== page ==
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What Can Indian Economists Learn From Sismondi?

Posted by Alex M Thomas on 11th November 2011

Although J.-C.-L. Simonde de Sismondi (1773-1842) lived in Geneva and wrote on economics, history and public policy, his concerns about the role of political economy is valid even today, especially for India. Marx considered Sismondi to be the last classical economist. Sismondi engages with the economics of Adam Smith, David Ricardo and J B Say in his 1819 work New Principles of Political Economy: Of Wealth In Its Relation to Population. This work has been translated into English by Richard Hyse in 1991 (available at Google Books). According to Sismondi, the objective of Political Economy is to ensure that majority of the population live a happy life.

Indian realities

Sainath informs us that India has seen over a quarter of a million farmers’ suicides between 1995 and 2010. The total figure according to National Crime Records Bureau (NCRB) is 256,913. And, since 1998, at least 15,000 farmers have committed suicide very year. More unsettling is that fact that the total number of farmers have been declining significantly. In Andhra Pradesh, it is alleged that 90 farmers committed suicide, that too, in rain-fed areas, in the last few weeks.

The inflation of food articles has reached double digits. Food inflation doubly affects the actual cultivators. Since, the prices are fixed by the Government (minimum support prices), the price rise does not benefit the actual cultivators. Secondly, their ability to purchase their usual consumption basket also falls when price rise. It is in this context that M S Swaminathan’s reminders need to be understood. He rightly asserted: “If agriculture goes wrong, nothing else can go right for this country.”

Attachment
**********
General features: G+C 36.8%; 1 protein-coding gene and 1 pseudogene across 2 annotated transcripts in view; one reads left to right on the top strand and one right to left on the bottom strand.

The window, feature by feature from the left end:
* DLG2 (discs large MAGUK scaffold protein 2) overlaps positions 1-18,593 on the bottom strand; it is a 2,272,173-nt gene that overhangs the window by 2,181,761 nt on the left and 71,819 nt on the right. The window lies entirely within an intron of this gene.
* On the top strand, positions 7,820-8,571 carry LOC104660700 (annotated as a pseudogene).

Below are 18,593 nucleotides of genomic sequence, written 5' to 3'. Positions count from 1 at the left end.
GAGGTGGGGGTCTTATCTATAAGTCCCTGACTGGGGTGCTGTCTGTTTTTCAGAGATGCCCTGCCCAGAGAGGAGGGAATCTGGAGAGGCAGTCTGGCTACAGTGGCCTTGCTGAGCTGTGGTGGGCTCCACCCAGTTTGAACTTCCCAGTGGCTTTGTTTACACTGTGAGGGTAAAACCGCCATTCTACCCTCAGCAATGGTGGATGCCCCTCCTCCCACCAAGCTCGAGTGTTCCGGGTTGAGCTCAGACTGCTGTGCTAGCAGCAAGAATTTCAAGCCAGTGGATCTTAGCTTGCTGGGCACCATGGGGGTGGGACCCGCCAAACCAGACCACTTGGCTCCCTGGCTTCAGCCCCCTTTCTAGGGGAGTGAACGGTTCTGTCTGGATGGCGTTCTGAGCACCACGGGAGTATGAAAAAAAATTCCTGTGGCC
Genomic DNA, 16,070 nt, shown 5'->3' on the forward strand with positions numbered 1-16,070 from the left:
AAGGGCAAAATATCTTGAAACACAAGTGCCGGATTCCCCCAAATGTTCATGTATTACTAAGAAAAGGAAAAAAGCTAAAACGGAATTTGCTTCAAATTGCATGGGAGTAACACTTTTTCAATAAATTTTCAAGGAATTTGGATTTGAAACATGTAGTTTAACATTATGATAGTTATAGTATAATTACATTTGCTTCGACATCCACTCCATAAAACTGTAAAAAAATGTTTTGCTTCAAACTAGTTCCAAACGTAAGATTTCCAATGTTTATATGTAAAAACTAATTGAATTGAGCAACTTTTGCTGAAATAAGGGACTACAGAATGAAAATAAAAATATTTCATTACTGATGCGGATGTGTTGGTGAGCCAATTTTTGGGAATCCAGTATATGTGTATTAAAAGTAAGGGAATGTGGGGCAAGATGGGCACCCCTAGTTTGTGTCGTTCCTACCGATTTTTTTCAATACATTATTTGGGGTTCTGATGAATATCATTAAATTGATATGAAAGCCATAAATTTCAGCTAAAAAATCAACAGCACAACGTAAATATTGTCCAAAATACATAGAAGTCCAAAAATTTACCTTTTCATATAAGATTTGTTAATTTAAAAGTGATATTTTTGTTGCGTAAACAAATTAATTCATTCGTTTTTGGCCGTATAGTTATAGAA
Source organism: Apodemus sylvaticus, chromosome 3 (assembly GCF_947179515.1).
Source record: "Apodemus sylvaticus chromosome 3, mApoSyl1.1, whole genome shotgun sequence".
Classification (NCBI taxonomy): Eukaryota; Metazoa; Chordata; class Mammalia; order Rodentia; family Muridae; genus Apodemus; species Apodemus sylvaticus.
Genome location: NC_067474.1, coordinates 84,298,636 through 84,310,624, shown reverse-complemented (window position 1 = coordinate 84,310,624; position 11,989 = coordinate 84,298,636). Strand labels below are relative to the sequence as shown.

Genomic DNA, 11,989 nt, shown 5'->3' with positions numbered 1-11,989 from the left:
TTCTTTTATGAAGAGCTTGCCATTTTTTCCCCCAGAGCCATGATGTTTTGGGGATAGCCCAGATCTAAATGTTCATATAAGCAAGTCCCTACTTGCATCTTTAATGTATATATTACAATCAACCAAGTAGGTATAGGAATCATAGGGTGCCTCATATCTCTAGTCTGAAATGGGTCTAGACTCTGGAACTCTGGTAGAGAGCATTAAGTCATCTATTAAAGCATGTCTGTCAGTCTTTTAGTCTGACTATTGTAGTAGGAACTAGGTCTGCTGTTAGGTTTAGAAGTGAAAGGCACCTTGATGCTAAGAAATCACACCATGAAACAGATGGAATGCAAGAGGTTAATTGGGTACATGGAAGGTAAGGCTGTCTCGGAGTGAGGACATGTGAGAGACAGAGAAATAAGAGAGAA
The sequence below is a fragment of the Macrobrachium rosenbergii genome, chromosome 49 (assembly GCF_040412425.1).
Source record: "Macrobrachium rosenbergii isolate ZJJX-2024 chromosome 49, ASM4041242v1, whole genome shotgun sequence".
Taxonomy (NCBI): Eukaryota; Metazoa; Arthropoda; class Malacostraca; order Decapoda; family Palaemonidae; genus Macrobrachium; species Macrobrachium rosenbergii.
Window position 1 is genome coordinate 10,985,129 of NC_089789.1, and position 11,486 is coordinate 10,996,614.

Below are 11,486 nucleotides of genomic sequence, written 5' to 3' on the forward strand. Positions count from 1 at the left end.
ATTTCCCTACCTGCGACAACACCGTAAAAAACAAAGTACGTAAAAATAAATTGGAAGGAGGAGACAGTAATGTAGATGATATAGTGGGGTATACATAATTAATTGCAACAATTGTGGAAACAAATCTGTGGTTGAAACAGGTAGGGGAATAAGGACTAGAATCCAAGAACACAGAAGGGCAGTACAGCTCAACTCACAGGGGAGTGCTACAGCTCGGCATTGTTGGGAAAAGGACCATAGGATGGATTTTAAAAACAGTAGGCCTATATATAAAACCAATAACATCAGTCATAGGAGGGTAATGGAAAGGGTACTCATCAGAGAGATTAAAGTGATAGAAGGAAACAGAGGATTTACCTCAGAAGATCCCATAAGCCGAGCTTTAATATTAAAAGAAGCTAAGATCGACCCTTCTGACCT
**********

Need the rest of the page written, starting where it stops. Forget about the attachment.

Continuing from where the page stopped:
Very recently, Dreze and Sen pointed out the nature of the asymmetrical growth that is driving India with a majority of the population living without access to basic amenities. They concluded their article in the Outlook by stating that one of the ways forward is to have a “radical broadening of public discussion in India to development-related matters—rather than keeping it confined to simple comparisons of the growth of the gnp, and naive admiration (implicit or explicit) of the high living standards of a relatively small part of the population. An exaggerated concentration on the lives of the minority of the better-off, fed strongly by media interest, gives an unreal picture of the rosiness of what is happening to Indians in general, and stifles public dialogue of other issues.” In other words, how much has the socio-economic condition of majority of the Indian populace (who happen to be farmers and weavers) improved?

Sismondi

In the hurry to build sophisticated DSGE models and while working out monetary and/or fiscal solutions to inflation and economic growth, it is often forgotten that actual human livelihood is at stake. How can Indian agriculture not be a necessary component of the curriculum in economics? Within economics, steep walls which cannot be crossed exist between agricultural economics, macroeconomics, monetary economics, labour economics, development economics, etc. The so-called specialization in these fields (to be understood as literature which is not easily accessible or comprehensible to an economist from another field) has reached alarming levels. Sismondi says the following on the nature of economic inquiry: